Most recently, Stephen worked as a networking and telecom industry analyst, creating and leading ACG Research’s practice in network visibility and analytics. Prior to that, he served as VP of product marketing at Active Broadband Networks, VP of marketing at Acme Packet, VP of marketing and business development at Tatara Systems and VP of marketing at Sonus Networks.

In the late 90’s, Stephen cofounded Spring Tide Networks, which developed a new class of IP service switch, and was acquired by Lucent Technologies for $1.5 billion. He began his career in 1981 at Bell Labs developing data communications systems and then was first exposed to IP networking and the original ARPANET while at BBN Communications.

After BBN, Stephen joined Wellfeet Communications as founding engineer and served as software engineering manager and then director of product management, bringing two generations of multiprotocol routers to market. After Wellfleet merged with Sypoptics, he served as director of product marketing for Bay Networks.

Stephen is an active blogger, frequent speaker at industry conferences and has authored numerous articles for trade publications. He holds an M.S. in Computer, Information and Control engineering from the University of Michigan and a B.S. in Computer Systems Engineering, Summa Cum Laude, from the University of Massachusetts, Amherst.

Links:

https://www.linkedin.com/in/stephenacollins/

http://1024tm.com/

 

This technical talk is presented by the
Department of Electrical and Computer Engineering
University of Massachusetts Amherst

ece.umass.edu

201 Marcus Hall

 

DP123 Monday Madness Crazy!!!

Who gave M5 a welder, and a grinder?  And all that safety gear and clothing that renders one anonymous, and rather frightening-looking?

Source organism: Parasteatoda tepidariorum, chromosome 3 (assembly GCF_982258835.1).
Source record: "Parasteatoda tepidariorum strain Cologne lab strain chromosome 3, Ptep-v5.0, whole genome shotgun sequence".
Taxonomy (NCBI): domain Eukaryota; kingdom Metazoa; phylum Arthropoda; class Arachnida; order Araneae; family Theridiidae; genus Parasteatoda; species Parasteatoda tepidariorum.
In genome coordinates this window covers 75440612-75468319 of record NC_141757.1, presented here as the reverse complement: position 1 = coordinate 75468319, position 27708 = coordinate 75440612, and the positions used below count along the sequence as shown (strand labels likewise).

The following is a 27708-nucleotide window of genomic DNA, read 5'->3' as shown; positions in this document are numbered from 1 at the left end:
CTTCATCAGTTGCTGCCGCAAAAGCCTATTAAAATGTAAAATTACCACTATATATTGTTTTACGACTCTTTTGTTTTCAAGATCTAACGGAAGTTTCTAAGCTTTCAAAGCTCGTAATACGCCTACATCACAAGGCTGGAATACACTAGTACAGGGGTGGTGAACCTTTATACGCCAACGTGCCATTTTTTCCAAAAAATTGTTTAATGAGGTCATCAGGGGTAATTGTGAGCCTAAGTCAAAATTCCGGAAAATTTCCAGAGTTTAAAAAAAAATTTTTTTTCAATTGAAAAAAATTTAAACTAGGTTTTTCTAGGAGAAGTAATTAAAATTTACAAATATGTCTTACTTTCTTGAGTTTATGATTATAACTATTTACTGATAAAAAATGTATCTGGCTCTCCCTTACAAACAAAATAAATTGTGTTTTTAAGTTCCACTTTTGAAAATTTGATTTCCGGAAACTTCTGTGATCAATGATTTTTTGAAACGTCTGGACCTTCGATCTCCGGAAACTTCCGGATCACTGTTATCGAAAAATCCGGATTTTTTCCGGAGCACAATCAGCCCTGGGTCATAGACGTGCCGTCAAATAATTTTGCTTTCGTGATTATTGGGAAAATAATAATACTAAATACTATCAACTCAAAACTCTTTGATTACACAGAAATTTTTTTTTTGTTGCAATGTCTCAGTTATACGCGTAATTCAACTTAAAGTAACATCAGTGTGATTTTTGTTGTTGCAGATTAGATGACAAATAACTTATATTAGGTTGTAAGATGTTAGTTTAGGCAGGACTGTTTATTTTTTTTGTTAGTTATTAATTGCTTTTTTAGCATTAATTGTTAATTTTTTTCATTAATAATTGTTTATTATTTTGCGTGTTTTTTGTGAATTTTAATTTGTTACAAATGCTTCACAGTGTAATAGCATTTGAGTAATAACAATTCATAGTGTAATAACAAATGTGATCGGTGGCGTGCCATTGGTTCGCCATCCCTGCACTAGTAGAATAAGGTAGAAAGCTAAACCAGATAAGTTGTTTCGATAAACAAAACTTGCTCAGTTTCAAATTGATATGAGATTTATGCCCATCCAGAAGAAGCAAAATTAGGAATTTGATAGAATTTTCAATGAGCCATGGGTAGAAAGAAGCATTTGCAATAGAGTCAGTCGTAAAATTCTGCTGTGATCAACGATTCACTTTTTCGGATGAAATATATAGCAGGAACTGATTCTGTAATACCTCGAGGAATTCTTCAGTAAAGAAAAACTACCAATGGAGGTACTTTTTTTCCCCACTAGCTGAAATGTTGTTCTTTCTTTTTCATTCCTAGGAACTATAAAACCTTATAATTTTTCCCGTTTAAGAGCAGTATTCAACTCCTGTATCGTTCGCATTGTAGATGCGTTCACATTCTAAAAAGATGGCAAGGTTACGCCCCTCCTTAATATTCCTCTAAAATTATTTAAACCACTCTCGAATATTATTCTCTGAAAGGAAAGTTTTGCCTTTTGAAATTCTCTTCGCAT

Team Proteus5, subdivided into further teams, now has a cacophony of grinding and sawing noises to accompany their workings-on as the build team fires up the power tools in the corner of the backroom, the future site of the M5 fabrication lab, dubbed Fab5.

Fab5 is a the future facility that will expand the build capabilities of M5 to include metalworking, woodworking, and plastic and glass work.  We have, so far, a welder and grinder.

At this week’s Play the Room, we decided against playing the room in the literal sense, with solenoids on the pipes and ducts and such throughout the Good Room, primarily to cut down on the amount of tubing and mounting hardware required for such an endeavor, as to save time and fully realize our goal of an electromechanical, MIDI-controlled instrument.
We have decided, instead, to use a metal cabinet that housed some sophisticated-looking engineering equipment, including a piece at the bottom (the power supply, perhaps) that features a sign: DANGER / LETHAL VOLTAGE.
We gutted all the cables out of it and found some promising locations for the pneumatic actuators we have arriving soon.  Also–our arduino software is looking good!  More on all of this soon!

Programming an AVR using the Arduino (based on instructables)